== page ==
I went camping with my wife and 7-month-old baby this weekend, and as you probably have already guessed just by reading that opening, it was somewhere around 2:00 AM that I awoke to the feeling of my feet getting wet from the puddle slowly seeping into our tent as a result of the storm around us. It was somewhere around 2:01 AM that I started making
a list of all of the places I'd rather be: on a beach in Hawaii, for example, or perhaps that spot in New Zealand where they shot the Lord of the Rings movies (preferably the area with the cozy hobbit holes, not the part with the active volcanos, but frankly I'd take what I could get).
Mostly I just wanted more than anything to be home sleeping in my own bed. And I remembered a line from a hymn I sang when I was young: "Teach me to live, that I may dread | the grave as little as my bed". I sure wasn't in mortal danger that night. The worst thing that could happen to me was a crying baby or soggy socks. But I clung to the idea of a bed as a place of comfort, even when present circumstances were frightening or challenging or unavoidable. And if God can teach us that even death is nothing to dread, a place of rest before resurrection, surely I could stick it out in that tent. In the morning, I looked up the rest of the hymn:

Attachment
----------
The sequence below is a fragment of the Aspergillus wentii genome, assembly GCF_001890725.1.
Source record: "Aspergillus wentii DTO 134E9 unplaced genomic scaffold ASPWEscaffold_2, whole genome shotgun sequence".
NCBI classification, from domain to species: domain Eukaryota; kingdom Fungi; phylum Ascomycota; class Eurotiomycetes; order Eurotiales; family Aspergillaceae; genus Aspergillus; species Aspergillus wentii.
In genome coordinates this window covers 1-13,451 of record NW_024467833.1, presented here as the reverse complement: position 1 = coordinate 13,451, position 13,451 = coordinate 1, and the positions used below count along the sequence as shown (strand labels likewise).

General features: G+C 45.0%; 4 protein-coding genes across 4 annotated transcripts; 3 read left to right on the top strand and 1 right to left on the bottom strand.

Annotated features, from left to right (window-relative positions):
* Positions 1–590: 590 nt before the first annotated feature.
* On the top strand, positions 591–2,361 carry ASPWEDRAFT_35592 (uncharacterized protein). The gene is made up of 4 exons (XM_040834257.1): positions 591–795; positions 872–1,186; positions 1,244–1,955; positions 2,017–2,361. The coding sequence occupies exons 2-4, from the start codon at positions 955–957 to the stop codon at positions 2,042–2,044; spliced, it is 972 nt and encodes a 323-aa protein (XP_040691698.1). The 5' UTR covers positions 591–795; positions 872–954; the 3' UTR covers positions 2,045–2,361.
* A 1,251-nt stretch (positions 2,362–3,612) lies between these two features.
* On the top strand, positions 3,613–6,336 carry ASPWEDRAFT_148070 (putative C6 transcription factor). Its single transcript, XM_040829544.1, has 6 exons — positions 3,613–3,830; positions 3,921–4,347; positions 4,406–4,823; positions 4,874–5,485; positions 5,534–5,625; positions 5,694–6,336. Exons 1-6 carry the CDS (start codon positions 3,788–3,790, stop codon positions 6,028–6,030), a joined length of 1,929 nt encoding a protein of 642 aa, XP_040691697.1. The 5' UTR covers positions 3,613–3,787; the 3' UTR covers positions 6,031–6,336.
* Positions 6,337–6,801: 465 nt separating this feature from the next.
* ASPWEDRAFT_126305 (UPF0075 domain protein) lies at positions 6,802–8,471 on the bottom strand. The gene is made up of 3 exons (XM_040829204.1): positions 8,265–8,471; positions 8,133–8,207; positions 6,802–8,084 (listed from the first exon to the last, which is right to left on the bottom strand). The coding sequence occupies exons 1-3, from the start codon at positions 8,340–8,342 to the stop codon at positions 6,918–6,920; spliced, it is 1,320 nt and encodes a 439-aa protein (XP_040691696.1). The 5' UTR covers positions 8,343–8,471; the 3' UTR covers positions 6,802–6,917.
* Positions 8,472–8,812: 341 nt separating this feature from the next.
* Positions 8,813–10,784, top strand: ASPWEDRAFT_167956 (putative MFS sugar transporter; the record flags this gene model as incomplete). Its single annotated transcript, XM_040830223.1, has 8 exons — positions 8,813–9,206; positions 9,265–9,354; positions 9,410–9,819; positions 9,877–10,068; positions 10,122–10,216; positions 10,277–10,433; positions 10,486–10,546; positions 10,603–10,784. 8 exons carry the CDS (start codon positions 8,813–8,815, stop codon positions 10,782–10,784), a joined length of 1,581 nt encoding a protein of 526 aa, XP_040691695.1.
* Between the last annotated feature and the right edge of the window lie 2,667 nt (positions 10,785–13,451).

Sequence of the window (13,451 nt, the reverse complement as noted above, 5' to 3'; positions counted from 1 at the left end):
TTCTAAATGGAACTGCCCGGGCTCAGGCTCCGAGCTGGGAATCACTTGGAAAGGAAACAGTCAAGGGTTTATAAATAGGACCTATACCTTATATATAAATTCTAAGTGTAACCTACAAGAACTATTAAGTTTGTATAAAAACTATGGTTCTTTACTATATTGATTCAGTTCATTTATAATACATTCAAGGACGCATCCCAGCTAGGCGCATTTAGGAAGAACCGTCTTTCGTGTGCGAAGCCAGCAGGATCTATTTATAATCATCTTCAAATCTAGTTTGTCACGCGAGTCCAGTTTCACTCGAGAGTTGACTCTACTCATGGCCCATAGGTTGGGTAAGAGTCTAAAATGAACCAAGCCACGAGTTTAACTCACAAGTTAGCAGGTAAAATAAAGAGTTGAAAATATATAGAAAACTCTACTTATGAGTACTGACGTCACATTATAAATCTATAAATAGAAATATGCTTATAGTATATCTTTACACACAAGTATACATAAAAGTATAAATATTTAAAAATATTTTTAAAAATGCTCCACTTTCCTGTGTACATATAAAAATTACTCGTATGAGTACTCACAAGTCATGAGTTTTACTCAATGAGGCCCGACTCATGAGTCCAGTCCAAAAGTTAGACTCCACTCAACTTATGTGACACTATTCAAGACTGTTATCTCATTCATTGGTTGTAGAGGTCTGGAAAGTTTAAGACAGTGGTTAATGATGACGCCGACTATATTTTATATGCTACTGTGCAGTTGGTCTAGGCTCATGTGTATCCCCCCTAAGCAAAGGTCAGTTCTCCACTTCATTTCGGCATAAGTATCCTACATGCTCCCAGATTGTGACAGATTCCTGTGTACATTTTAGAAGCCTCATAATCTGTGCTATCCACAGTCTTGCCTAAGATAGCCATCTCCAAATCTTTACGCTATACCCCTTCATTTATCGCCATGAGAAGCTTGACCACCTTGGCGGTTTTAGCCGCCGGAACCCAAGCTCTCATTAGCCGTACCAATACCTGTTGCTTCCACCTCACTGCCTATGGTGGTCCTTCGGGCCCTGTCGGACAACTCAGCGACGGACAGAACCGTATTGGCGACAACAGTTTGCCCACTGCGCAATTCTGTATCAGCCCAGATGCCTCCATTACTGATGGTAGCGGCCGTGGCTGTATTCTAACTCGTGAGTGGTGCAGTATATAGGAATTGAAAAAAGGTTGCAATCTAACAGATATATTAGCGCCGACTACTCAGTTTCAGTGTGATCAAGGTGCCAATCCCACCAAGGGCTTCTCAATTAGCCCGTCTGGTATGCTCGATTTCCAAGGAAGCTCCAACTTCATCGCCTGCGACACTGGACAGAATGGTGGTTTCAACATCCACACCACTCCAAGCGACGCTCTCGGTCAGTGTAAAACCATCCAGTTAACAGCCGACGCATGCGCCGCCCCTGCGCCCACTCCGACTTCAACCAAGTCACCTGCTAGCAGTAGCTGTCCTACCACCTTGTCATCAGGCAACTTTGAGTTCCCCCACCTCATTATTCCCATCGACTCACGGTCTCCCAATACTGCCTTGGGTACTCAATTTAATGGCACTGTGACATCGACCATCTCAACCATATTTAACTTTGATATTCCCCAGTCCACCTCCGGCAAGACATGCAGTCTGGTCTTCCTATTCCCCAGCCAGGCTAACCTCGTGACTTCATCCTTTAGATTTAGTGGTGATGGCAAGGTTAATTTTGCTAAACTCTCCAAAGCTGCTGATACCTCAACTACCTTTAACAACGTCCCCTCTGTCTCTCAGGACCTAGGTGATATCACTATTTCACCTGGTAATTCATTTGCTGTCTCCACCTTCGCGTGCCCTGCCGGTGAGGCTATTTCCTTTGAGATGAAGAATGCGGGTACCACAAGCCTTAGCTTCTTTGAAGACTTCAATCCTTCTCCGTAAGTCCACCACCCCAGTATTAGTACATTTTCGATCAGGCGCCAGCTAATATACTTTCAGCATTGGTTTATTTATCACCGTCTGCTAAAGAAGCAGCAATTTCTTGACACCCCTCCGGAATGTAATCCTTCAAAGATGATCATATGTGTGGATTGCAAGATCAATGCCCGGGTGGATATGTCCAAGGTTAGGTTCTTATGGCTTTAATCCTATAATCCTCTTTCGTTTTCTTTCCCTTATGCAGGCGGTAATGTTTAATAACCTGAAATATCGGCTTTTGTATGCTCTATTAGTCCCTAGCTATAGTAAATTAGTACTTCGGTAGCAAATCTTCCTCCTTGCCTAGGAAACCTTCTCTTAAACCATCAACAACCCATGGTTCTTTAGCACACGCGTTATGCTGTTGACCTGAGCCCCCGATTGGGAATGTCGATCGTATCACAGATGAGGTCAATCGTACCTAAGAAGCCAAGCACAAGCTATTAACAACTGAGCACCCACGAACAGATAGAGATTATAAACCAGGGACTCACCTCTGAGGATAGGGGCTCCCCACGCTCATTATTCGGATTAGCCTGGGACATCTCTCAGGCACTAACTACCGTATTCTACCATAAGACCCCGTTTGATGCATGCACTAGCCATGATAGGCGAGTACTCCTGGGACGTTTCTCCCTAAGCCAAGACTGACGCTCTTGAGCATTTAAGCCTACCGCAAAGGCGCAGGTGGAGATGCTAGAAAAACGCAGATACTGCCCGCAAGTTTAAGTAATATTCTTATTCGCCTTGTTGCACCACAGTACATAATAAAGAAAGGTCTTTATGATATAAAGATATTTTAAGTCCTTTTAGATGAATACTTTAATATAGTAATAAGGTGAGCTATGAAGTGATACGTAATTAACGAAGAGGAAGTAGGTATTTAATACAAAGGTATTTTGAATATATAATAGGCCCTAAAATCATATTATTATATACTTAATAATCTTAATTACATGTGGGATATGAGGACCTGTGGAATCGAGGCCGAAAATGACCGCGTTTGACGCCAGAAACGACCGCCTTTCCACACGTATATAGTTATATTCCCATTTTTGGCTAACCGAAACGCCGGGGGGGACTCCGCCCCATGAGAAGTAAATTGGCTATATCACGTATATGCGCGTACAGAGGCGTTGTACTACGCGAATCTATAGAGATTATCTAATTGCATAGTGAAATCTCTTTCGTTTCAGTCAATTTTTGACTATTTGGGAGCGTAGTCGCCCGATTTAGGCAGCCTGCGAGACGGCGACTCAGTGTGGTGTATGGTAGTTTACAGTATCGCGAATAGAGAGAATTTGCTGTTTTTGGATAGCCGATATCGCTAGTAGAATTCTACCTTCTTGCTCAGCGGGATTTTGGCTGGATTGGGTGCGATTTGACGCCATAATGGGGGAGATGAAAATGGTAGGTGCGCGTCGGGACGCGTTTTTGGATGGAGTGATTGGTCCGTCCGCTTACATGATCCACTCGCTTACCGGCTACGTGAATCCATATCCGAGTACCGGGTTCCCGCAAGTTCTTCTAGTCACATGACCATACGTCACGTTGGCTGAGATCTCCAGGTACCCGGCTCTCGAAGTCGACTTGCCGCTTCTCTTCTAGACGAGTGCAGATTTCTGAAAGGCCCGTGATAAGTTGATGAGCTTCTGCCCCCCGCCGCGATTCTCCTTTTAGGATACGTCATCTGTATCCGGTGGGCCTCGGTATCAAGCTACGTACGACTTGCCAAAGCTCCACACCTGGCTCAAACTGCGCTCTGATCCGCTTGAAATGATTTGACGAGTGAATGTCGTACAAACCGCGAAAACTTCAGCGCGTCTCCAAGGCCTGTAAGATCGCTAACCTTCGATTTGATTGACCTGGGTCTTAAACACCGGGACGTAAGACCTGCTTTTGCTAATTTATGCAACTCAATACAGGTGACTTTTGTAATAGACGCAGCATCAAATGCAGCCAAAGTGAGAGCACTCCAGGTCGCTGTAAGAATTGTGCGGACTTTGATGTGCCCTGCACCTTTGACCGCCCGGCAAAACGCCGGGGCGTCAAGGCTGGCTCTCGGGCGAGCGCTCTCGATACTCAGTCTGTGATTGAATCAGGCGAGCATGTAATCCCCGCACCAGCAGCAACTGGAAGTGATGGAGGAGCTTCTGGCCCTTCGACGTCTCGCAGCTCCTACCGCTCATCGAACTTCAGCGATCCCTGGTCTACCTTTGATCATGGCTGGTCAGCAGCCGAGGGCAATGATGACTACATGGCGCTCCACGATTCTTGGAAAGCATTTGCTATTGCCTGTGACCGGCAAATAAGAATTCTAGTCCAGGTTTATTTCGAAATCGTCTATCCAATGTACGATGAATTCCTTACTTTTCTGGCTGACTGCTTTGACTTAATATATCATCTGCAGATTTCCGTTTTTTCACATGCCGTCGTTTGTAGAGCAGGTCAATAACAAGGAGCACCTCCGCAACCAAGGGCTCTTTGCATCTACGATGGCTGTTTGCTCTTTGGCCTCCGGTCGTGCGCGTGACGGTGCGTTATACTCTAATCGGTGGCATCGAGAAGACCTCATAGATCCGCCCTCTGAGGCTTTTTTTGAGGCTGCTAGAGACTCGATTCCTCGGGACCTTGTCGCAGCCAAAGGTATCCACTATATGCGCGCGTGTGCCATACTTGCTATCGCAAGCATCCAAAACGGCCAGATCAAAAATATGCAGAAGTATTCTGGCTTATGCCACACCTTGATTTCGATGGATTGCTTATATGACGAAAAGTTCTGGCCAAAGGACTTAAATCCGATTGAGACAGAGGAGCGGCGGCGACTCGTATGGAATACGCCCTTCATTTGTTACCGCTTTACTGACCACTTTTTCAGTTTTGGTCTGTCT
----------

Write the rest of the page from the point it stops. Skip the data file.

All praise to thee, my God, this night,
for all the blessings of the light!
Keep me, O keep me, King of kings,
beneath thine own almighty wings.
Forgive me, Lord, for thy dear Son,
the ill that I this day have done,
that with the world, myself, and thee,
I, ere I sleep, at peace may be.
Teach me to live, that I may dread
the grave as little as my bed.
Teach me to die, that so I may
rise glorious at the judgment day.
O may my soul on thee repose,
and with sweet sleep mine eyelids close,
sleep that may me more vigorous make
to serve my God when I awake.
Praise God, from whom all blessings flow;
praise him, all creatures here below;
praise him above, ye heavenly host;
praise Father, Son, and Holy Ghost.